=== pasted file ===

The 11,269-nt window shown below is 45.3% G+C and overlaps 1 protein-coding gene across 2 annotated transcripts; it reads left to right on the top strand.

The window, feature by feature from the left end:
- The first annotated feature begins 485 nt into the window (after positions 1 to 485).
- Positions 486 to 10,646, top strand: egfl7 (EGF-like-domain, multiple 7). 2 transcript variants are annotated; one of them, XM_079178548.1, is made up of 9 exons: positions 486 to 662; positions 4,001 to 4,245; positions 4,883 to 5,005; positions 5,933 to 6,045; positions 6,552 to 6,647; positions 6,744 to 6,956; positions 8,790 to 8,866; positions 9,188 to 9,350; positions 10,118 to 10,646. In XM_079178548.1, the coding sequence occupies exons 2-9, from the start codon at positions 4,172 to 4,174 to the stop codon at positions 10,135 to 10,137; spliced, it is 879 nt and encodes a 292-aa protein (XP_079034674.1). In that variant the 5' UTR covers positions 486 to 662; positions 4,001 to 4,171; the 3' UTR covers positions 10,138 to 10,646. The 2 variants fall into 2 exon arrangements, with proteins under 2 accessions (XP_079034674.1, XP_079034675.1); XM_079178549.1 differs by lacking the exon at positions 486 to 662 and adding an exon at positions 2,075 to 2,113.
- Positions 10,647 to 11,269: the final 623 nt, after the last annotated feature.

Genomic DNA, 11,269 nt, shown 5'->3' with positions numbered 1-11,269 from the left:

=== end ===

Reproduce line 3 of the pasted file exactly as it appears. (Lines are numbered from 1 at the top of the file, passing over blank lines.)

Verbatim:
- The first annotated feature begins 485 nt into the window (after positions 1 to 485).